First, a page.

The Third World
I have always considered the term third world to be a rather condescending and patronising description of countries we deem to be less economically developed than ourselves or having developing rather than developed economies. Swathes of Africa, Asia and Central and Latin America languish under this sobriquet. But I had never really considered how this description had come about or, while I am thinking about it, what or is the Second World.
In tracing the origin of this phrase we start with a political pamphlet, written in January 1789 by Abbe Emmanuel Joseph Sieyes, entitled Qu’est-ce que le tiers-état?, translated as what is the third estate? This pamphlet, which went some way to stoke up the flames that led to the French Revolution later that year, sought to show that the common people of France, the third Estate, were a complete nation in their own right and did not need the dead weight represented by the first and second estates, the clergy and nobility, thank you very much. Sieyes posed three hypothetical questions; what is the third estate? Answer, everything. What has it been hitherto in the political order? Answer, nothing. What does it desire to be? Answer, something. The rest is history, as they say.
We now fast forward, still in la belle France, to 14th August 1952 and an article published in L’Observateur in which the demographer, Alfred Sauvy, wrote, “Ce Tiers-Monde, ignore, exploite, meprise comme le Tiers-Etat.” By Tiers-Monde Sauvy meant those poor countries, particularly in Africa, Asia and Latin America, which were neither within the capitalist nor the communist blocs but were oppressed, downtrodden and exploited like the sans-culottes. Perhaps their time would come?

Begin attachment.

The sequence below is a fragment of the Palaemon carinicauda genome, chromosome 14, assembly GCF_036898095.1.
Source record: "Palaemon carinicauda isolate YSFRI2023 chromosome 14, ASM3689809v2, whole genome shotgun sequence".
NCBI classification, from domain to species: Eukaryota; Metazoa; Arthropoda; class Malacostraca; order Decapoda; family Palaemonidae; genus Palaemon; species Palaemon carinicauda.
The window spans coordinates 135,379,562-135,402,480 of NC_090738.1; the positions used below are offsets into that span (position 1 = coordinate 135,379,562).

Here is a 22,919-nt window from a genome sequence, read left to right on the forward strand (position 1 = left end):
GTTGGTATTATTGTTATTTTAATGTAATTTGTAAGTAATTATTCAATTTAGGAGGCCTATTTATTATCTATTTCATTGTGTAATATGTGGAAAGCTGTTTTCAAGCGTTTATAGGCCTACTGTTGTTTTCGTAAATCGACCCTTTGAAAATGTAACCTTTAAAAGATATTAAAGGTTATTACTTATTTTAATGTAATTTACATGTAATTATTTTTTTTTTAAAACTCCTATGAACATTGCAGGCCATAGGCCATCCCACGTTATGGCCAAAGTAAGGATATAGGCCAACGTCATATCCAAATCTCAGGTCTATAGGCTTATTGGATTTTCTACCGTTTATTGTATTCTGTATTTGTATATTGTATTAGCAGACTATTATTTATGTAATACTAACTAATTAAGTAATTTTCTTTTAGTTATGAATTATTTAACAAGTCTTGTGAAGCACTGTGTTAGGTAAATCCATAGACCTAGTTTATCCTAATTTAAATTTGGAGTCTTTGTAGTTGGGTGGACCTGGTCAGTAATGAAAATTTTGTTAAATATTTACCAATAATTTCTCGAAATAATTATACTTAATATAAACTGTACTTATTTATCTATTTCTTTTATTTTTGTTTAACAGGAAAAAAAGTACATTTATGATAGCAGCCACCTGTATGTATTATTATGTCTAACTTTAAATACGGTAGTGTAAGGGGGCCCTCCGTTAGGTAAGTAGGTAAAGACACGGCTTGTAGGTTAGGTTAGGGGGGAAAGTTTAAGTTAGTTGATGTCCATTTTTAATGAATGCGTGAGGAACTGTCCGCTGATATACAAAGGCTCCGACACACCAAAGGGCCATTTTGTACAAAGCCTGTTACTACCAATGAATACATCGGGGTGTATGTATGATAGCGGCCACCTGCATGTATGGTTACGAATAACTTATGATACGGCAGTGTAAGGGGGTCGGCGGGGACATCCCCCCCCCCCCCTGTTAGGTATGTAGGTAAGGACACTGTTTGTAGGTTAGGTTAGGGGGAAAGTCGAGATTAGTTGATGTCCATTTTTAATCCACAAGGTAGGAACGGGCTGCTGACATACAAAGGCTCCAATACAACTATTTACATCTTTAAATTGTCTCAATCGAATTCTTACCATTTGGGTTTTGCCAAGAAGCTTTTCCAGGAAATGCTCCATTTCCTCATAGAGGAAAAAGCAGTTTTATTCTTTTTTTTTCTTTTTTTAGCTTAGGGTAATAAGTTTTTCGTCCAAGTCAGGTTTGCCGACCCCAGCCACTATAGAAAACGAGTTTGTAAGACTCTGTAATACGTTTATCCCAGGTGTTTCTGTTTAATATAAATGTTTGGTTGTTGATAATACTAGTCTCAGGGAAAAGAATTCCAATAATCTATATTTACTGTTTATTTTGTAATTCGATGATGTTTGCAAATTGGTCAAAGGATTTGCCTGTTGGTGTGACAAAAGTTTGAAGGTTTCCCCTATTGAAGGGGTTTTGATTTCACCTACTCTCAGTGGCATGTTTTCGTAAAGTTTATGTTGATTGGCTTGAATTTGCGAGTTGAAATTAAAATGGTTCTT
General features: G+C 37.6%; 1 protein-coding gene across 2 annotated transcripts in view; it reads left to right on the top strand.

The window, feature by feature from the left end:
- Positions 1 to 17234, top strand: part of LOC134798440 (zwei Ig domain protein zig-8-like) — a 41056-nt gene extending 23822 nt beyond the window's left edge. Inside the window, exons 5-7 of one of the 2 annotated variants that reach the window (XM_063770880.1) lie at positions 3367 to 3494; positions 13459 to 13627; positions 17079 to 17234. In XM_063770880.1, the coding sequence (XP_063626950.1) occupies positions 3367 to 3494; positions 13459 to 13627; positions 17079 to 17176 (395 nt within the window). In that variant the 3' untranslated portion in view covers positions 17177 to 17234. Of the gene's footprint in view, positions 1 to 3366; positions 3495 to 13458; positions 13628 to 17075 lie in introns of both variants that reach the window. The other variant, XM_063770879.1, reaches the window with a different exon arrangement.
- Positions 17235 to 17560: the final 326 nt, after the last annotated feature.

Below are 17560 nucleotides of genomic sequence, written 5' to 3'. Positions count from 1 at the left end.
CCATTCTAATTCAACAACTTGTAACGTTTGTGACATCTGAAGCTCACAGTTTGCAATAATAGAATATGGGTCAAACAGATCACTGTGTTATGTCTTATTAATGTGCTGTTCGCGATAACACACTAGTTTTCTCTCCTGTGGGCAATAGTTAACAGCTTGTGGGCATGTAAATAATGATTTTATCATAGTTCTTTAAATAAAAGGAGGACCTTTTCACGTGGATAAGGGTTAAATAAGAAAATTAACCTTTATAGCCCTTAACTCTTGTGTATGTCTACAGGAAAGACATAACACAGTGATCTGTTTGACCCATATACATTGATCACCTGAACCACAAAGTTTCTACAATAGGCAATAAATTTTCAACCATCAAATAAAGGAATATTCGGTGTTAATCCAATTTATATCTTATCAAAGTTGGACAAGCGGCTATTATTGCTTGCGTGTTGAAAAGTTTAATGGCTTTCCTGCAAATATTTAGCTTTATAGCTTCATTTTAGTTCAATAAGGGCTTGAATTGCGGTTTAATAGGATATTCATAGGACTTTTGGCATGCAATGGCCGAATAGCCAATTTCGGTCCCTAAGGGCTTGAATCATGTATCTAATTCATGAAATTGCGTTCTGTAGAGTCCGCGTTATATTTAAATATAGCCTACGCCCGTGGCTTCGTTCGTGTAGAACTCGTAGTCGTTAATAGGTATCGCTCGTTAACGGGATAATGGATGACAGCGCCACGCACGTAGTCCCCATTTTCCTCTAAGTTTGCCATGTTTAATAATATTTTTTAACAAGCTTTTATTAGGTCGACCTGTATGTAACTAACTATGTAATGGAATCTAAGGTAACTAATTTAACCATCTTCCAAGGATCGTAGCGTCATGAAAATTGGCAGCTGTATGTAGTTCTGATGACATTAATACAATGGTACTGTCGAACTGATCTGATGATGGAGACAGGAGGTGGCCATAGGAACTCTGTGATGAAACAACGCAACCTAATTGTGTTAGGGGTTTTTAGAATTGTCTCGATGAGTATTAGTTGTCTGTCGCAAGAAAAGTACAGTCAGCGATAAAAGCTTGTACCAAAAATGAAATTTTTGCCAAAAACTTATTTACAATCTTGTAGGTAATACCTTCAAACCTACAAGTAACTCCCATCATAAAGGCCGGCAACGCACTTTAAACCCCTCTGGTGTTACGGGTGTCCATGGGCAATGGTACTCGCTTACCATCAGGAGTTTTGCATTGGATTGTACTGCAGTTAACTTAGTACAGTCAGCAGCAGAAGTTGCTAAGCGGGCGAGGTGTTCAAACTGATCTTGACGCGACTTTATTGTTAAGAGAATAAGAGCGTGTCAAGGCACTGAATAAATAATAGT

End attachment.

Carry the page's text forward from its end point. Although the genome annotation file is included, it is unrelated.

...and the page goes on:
In the early 1960s Sauvy’s rather handy descriptor was taken up by economists and politicians in Britain and the United States. This, of course, prompted the question as to whether there was a need for the corresponding terms of First and Second Worlds. The first world duly appeared in 1967 to describe those countries which were based on the capitalist model of high-income market economies such as Britain and the United States. The second world came along a tad later, 1974 to be precise, to describe those relatively wealthy Communist states or countries which had ventrally planned economies. Neither term seems to be as popular and enduring as Sauvy’s Third World.
In Britain, of course, we like to be a bit different and have four, if not five, estates. God, according to John Wyclif in his Works of 1380, ordained that there be three estates – the clergy, the barons and knights and, finally, the commoners. John Aylmer, Bishop of London, transferred the holy estates to those which were necessary to enforce legislation, in other words the Crown, the House of Lords and the House of Commons. Thomas Carlyle, in On Heroes and Hero Worship, attributed the description of a Fourth Estate, the press, to Edmund Burke in 1787. He reports, “Burke said there were Three Estates in Parliament; but in the Reporters’ Gallery yonder, there sat a Fourth Estate more important far than they all.” The Fifth Estate, according to the eponymous film of 2013, refers to the online media. So there we have it.